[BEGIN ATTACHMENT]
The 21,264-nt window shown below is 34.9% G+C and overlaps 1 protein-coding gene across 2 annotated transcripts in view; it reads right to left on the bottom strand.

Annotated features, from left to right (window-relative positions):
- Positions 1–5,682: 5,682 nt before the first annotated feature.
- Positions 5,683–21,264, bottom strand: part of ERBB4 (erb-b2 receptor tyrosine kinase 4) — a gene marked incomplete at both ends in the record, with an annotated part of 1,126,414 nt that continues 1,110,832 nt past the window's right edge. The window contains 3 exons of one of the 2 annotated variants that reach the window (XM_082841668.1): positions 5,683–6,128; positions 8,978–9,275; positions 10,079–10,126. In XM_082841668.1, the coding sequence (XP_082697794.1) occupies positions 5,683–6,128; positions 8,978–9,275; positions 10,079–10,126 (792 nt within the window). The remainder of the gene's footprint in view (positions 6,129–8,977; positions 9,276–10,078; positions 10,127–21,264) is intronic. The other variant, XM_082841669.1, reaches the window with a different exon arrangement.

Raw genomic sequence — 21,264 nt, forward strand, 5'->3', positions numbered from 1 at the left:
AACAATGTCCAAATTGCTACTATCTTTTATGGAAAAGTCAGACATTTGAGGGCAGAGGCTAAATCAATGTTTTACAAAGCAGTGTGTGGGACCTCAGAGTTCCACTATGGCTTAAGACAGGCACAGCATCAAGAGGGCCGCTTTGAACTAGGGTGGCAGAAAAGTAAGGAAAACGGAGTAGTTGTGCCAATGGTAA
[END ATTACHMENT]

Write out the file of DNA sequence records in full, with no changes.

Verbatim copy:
The 21,264-nt window shown below is 34.9% G+C and overlaps 1 protein-coding gene across 2 annotated transcripts in view; it reads right to left on the bottom strand.

Annotated features, from left to right (window-relative positions):
- Positions 1–5,682: 5,682 nt before the first annotated feature.
- Positions 5,683–21,264, bottom strand: part of ERBB4 (erb-b2 receptor tyrosine kinase 4) — a gene marked incomplete at both ends in the record, with an annotated part of 1,126,414 nt that continues 1,110,832 nt past the window's right edge. The window contains 3 exons of one of the 2 annotated variants that reach the window (XM_082841668.1): positions 5,683–6,128; positions 8,978–9,275; positions 10,079–10,126. In XM_082841668.1, the coding sequence (XP_082697794.1) occupies positions 5,683–6,128; positions 8,978–9,275; positions 10,079–10,126 (792 nt within the window). The remainder of the gene's footprint in view (positions 6,129–8,977; positions 9,276–10,078; positions 10,127–21,264) is intronic. The other variant, XM_082841669.1, reaches the window with a different exon arrangement.

Raw genomic sequence — 21,264 nt, forward strand, 5'->3', positions numbered from 1 at the left:
AACAATGTCCAAATTGCTACTATCTTTTATGGAAAAGTCAGACATTTGAGGGCAGAGGCTAAATCAATGTTTTACAAAGCAGTGTGTGGGACCTCAGAGTTCCACTATGGCTTAAGACAGGCACAGCATCAAGAGGGCCGCTTTGAACTAGGGTGGCAGAAAAGTAAGGAAAACGGAGTAGTTGTGCCAATGGTAA